27 August, whilst the teapot carries the date of 27 September. The service went on sale on 
5 December 1810, priced at 1,984 F.

Bernard Chevallier (tr. and ed. H. D. W.)
Conservateur général du patrimoine (emeritus)
October 2008


DAVID Jacques Louis (1748-1825)

1807 (?)

Oil on wood

H. 43.5 cm; W. 36.1 cm

Where held
Paris, Fondation Dosne-Thiers
Institut de France)

© Art go

The story behind this painting has for a long time intrigued historians of the painter Jacques
Louis David. The portrait should be considered in reference to a painting of the Emperor in his
imperial robes that David was commissioned to paint in 1805. The painting was destined to
hang in the large law courts in Genoa (Italy) and was commissioned by Lebrun, then
arch-treasurer, who was preparing for the union of the former Republic of Genoa with the
French Empire. Napoleon agreed to the commission in August 1805 and David immediately
produced a rough draft (sketch signed and dated August 1805, Musée des Beaux-Arts de Lille).
He set to work, and the canvas, which is more than 2.8m tall, was completed in 1806 and
presented to the Emperor at Saint-Cloud in July of that year. Napoleon rejected it, announcing
emphatically in a letter to Daru: "I have just seen the portrait of me produced by David. It is
a portrait so awful, so full of defects that I cannot accept it: I shall not have it hanging in any
town, especially not in Italy where it would present a poor impression of our school." At the
time, David's enemies spread the rumour that he had left the actual execution of the painting
to Devilliers, one of his students, and that it suffered due to this.

Following the Emperor's harsh critique of the painting, the artist went back to the drawing board,
producing a second painting in 1807. Once again, Napoleon rejected it (sketch signed and dated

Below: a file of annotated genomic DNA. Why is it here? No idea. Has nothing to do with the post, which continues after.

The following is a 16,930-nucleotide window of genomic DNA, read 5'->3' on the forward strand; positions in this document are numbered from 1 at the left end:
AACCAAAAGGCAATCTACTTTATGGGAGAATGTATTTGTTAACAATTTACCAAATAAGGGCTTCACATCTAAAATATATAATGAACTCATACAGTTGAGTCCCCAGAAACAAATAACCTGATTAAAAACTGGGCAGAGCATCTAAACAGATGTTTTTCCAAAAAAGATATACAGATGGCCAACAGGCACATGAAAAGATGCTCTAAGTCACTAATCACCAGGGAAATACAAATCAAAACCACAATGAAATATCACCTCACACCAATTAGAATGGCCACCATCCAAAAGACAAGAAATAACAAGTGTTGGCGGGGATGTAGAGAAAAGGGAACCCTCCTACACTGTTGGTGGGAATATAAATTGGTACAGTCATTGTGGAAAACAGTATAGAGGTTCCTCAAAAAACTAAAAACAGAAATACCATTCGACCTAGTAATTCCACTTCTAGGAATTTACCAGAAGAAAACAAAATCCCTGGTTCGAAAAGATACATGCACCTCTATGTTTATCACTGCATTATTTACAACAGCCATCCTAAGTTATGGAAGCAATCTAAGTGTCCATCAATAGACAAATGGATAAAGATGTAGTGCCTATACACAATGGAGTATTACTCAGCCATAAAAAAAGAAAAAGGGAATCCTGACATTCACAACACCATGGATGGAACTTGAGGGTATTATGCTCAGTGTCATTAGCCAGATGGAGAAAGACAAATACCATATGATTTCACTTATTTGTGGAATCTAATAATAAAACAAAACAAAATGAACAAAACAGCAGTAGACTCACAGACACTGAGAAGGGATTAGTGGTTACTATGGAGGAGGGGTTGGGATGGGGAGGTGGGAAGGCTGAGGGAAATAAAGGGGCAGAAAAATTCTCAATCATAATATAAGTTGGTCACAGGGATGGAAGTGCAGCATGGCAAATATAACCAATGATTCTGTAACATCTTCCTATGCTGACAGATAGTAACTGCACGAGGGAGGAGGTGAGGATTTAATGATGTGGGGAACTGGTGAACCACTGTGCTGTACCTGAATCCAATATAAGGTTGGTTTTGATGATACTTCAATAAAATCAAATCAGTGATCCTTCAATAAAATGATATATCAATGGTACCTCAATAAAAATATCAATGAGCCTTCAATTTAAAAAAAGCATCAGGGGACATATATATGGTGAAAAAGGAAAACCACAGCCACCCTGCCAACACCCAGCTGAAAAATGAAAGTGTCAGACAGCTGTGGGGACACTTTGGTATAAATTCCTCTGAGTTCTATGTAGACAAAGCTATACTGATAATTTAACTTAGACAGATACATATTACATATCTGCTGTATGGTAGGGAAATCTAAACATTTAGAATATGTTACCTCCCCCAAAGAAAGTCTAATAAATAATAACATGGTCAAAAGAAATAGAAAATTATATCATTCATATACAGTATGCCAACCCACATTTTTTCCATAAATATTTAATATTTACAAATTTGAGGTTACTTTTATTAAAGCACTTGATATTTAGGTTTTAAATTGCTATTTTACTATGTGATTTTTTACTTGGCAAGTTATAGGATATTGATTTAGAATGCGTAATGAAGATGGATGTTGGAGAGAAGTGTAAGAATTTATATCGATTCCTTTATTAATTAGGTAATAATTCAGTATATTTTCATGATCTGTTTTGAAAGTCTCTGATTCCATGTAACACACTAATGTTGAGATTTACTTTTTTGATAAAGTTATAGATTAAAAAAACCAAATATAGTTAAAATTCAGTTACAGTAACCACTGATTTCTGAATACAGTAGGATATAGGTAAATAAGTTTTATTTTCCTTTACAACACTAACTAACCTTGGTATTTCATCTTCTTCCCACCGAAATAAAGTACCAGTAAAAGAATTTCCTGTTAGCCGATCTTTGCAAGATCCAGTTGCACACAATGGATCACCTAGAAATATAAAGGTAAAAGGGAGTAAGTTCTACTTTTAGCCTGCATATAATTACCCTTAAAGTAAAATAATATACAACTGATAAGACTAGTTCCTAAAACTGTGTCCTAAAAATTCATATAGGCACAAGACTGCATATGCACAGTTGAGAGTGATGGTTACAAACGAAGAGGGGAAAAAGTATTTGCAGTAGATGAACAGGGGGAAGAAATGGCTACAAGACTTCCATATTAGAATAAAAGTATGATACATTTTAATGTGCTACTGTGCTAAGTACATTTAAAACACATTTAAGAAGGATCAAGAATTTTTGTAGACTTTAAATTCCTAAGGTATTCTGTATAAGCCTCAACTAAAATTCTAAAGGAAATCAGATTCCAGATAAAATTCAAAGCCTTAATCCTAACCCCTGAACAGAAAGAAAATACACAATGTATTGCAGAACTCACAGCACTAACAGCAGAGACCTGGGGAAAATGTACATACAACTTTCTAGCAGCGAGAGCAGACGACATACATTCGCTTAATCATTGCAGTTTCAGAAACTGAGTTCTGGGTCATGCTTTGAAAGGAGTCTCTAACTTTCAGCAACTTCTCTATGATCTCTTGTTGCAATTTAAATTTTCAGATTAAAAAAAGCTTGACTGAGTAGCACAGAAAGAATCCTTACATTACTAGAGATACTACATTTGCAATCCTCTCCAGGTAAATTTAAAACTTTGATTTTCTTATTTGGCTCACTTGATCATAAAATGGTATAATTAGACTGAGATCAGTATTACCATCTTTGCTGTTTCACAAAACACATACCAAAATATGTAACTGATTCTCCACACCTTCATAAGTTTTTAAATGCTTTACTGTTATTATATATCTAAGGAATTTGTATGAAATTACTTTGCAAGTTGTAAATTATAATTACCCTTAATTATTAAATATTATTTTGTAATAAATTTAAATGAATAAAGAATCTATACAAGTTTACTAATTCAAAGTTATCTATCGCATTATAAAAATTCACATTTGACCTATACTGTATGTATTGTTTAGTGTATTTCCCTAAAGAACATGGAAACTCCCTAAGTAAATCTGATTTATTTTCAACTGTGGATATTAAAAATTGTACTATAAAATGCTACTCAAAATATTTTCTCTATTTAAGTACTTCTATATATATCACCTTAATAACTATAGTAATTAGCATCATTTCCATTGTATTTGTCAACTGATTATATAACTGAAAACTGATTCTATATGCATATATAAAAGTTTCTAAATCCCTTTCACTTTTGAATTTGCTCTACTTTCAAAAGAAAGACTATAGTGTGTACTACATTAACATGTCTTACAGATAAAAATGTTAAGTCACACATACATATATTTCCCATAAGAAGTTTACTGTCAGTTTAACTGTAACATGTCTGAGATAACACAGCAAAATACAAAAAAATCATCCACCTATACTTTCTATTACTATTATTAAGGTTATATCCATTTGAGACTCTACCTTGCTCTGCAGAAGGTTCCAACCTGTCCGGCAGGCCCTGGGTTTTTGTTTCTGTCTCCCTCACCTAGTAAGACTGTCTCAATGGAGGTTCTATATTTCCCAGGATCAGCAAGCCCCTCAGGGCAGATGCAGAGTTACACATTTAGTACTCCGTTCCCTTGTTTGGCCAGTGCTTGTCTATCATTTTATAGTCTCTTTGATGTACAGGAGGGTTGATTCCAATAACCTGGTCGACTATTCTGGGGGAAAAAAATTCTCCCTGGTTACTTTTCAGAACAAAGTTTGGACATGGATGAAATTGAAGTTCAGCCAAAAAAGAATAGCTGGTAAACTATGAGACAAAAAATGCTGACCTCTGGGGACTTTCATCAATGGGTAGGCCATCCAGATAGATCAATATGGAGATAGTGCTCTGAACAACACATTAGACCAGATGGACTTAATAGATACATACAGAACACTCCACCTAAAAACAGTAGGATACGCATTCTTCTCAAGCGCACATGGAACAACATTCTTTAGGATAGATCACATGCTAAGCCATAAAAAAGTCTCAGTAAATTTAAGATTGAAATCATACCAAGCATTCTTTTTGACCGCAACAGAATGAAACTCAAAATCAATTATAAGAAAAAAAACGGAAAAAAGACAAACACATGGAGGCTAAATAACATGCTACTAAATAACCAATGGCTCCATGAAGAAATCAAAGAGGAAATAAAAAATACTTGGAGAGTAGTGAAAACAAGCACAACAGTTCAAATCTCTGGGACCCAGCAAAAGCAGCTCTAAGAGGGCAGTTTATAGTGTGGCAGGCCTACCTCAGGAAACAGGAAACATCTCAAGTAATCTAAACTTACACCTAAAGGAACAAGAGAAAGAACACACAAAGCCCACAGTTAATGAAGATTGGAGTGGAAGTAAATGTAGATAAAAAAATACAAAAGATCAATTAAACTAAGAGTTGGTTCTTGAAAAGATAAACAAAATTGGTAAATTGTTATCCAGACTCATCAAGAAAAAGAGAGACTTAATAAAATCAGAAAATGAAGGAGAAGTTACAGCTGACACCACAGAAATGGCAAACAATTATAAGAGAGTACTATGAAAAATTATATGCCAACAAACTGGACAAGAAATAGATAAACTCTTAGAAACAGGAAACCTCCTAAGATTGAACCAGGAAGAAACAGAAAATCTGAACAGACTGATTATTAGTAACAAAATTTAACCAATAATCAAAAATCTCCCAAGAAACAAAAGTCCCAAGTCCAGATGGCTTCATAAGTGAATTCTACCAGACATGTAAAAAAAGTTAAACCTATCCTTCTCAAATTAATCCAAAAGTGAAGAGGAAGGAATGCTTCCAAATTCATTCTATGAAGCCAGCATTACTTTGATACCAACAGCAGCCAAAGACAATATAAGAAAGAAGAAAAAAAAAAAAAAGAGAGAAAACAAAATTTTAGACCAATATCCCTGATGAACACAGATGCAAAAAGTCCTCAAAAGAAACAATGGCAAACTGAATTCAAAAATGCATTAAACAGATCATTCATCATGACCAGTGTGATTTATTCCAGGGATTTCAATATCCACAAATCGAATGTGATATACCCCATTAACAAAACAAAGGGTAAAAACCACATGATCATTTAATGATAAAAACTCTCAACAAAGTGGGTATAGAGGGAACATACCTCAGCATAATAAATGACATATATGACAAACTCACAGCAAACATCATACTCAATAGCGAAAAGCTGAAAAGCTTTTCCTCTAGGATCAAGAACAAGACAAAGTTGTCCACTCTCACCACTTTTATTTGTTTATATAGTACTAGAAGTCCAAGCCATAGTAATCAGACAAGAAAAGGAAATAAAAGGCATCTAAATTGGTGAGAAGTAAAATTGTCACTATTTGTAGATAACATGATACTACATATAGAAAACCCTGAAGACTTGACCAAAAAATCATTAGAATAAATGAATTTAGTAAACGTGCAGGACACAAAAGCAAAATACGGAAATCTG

1807, Cambridge, Fogg Art Museum, U.S.A.). It is the head of the second version that appears
in the Fondation Dosne-Thiers example seen here. Infuriated, Napoleon ended up cancelling the
commission's funding. David would never finish his official portrait of the Emperor. In 1811,
he was privatedly commission by Alexander Douglas to produce a portrait of
Napoleon in his study at the Tuileries. The painting was to hang in Douglas' residence,
Hamilton Castle, in Scotland (Washington, National Gallery of Art). The following year, the
painter began work on a copy of the Douglas painting, but it remained in his workshop and
was only obtained by Napoleon III during the Second Empire (Musées nationaux, subject to
the owner's right to usufruct).

The Fondation Dosne-Thiers painting shows Napoleon wearing the famous laurel-wreath crown,
produced by Biennais and made up of forty-four large leaves, forty-two detachable berries and
twelve smaller leaves, set on an oval band and fixed at the back of the head by a pin. This crown
was destroyed during the Restoration. Only one leaf survives, which was given to Isabey, who
had it mounted in a snuff-box which bears the following inscription: "At Saint-Cloud in 1805,
before the departure for Milan, I was helping the emperor as he tried on the royal crown which
 was supposed to go above the golden laurel wreath made for the coronation in Notre-Dame.
One of the leaves fell off. Just as I was about to give it to the head chamberlain, His Majesty
said to me: 'Keep it; it will make a good souvenir of your clumsiness.'" (Musée de Fontainebleau).

Bernard Chevallier (tr. H.D.W.)
Conservateur général honoraire du patrimoine


The text is an extract from the catalogue accompanying the exhibition "Splendeurs
 de l'Empire. Autour de Napoléon et de la cour impériale".

This painting forms part of the "Napoleon: Revolution to Empire" exhibition, on display 
at the National Gallery of Victoria, Melbourne, Australia.

July 2009